= range from [mean-Z(SEM)] to [mean+Z(SEM)]

confidence interval
95% of CI for a mean difference b/w 2 variables includes 0

course of action?
what if it includes a 1?
= no significant difference
H0 is NOT rejected

if 95% Cl for odds ratio or relative risk includes a 1, then H0 is not rejected
checks the difference b/w the means of 2 groups
checks difference between the means of 3 or more groups
checks difference b/w 2 or more percentages or proportions of categorical outcomes (not mean values)
what will be r value be when there is a strong correlation b/w 2 variables

formula for coefficient of determination?
r will be close to 1

coefficient of determination = r^2 (value that is usually reported)
disease prevention

1) primary?
2) secondary
3) tertiary?
primary - prevent disease occurence (vaccination)

secondary - early detection (pap smear)

tertiary - reduce disability (chemotherapy)
which diseases are reportable in all states?
Hep (A)
Hep (B)
Hep (C)
Horray (HIV)
Chick(en pox)

1) STDs
2) things you get vaccinated for
3) food poisoning
leading causes of death in the U.S.
1) congenital anomalies
2) sudden infant death syndrome
3) respiratory distress syndomr
leading causes of death in the U.S.

Age 1-14
1) injuries
2) cancer
3) congenital anomalies
4) homicide
5) heart disease
leading causes of death in the U.S.

Age 15-24
1) injuries
2) homicide
3) suicide
leading causes of death in the U.S.

Age 25-64
1) cancer
2) heart disease
3) injuries
leading causes of death in the U.S.

Age 65+
1) heart disease
2) cancer
3) stroke
what federal programs came from the Social Security Act and who are they each for?
MedicarE - Elderly (>65, disabilities, ESRD)

MedicaiD - Destitute (federal+state)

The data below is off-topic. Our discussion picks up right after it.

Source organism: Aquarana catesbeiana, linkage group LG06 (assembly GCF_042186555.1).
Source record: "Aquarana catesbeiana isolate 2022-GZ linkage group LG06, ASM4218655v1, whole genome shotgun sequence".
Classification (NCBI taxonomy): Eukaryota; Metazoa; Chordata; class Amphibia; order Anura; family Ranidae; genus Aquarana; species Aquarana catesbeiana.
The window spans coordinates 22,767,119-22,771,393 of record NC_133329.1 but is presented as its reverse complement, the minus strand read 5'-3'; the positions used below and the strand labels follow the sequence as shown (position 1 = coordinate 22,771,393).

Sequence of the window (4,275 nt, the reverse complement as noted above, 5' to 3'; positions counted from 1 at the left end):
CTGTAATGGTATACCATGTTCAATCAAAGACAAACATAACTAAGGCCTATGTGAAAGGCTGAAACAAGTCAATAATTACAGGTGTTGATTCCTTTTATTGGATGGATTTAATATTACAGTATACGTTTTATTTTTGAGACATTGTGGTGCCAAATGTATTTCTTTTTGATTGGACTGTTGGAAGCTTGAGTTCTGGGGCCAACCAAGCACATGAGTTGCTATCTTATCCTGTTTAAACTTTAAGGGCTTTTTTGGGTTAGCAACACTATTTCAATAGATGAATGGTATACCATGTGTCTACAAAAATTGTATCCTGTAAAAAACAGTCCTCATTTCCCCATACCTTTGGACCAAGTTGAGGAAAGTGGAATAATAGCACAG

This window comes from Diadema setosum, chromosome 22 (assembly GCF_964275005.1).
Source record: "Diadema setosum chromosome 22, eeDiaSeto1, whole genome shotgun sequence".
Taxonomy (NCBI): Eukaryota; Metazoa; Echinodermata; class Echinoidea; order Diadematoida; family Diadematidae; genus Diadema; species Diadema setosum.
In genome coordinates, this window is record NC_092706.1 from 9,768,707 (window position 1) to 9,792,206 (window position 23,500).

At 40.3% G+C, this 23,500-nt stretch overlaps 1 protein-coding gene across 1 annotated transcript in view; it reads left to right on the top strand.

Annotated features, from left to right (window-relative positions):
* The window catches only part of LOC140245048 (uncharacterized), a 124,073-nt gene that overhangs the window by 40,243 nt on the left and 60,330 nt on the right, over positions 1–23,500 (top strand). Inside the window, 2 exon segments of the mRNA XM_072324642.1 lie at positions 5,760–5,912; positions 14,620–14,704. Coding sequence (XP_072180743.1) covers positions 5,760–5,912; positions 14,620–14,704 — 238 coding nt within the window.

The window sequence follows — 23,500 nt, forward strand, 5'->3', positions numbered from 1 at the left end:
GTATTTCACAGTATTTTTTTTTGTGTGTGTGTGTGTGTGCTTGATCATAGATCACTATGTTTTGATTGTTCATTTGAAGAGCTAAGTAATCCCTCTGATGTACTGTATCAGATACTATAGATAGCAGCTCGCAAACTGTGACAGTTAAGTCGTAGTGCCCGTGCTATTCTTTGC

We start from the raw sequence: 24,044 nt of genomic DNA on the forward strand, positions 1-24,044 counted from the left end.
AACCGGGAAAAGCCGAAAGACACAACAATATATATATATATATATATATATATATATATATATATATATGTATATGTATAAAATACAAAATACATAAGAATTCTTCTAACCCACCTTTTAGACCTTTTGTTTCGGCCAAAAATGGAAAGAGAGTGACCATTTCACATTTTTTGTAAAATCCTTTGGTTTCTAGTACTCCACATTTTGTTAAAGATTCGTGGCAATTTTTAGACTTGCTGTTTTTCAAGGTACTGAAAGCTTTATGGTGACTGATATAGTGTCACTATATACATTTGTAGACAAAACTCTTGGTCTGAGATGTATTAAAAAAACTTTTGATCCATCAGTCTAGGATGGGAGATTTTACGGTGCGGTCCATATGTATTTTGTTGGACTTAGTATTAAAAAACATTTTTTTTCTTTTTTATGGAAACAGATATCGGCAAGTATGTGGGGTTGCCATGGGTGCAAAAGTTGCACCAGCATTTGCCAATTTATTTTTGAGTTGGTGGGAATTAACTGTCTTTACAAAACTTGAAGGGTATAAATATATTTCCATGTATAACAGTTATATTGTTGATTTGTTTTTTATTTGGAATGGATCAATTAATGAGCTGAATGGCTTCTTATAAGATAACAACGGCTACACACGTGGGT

parts of Medicare and their function?
A - inpatient care (hospitals, nursing hospice, home care)

B - outpatient care, doctors services, PT/OT

C - combination of A & B

D - stand-alone prescription coverage
obligation to respect patients as individuals and to honor their preferences in medical care
Physicians have a special ethical (fiduciary) duty to act in the patients best interest. May conflict with autonomy. If the patient can make an informed decision, ultimately the patient has the right to decide
"Do no harm". However, if the benefits of an intervention outweigh the risks, a patient may make an informed decision to proceed (most surgeries)
To treat patients fairly
What are the legal requirements for informed consent?
1. Discussion of pertinent information
2. Patient's agreement to the plan of care
3. Freedom from coercion

Patient must understand the risks, benefits, and alternatives, which include no intervention
Exceptions to informed consent (4)
1. patient lacks decision-making capacity or is legally incompetent
2. implied consent in an emergency
3. therapeutic priviledge - withholding information when disclosure would severely harm the patient or undermine informed decision-making capacity
4. Waiver - patient waves the right of informed consent
consent for minors

any person <18 years of age
- parental consent must be obtained

- minor is emancipated (married, self-supporting, has children, military)
minor patient

in which cases is parental consent NOT required (5)
1) emergency situations
2) contraceptives
3) STD treatment
4) pregnancy care
5) drug addiction
What components constitute decision-making capacity
1) pt makes and communicates a choice
2) pt is informed
3) decision remains stable over time
4) decision is consistent with pt value's and goals
5) decision is not a result of delusions or hallucinations
can the pt's family require that a doctor withhold information from a pt?
instructions given by a pt in anticipation of the need for a medical decision.

1) Oral
2) Living will
3) Durable power of attorney
How does an oral advance directive work?

what make's one more valid?
incapacitated pt's prior oral statements commonly used as a guide
- problems arise from variance in interpretation

more valid if:
1) if pt was informed
2) directive is specific
3) pt made a choice
4) decision was repeated over time, the oral
how does a living will work? (written advance directive)
describes treatments the pt wishes to receive or not receive if he/she becomes incapacitated and cannot communicate about treatment decisions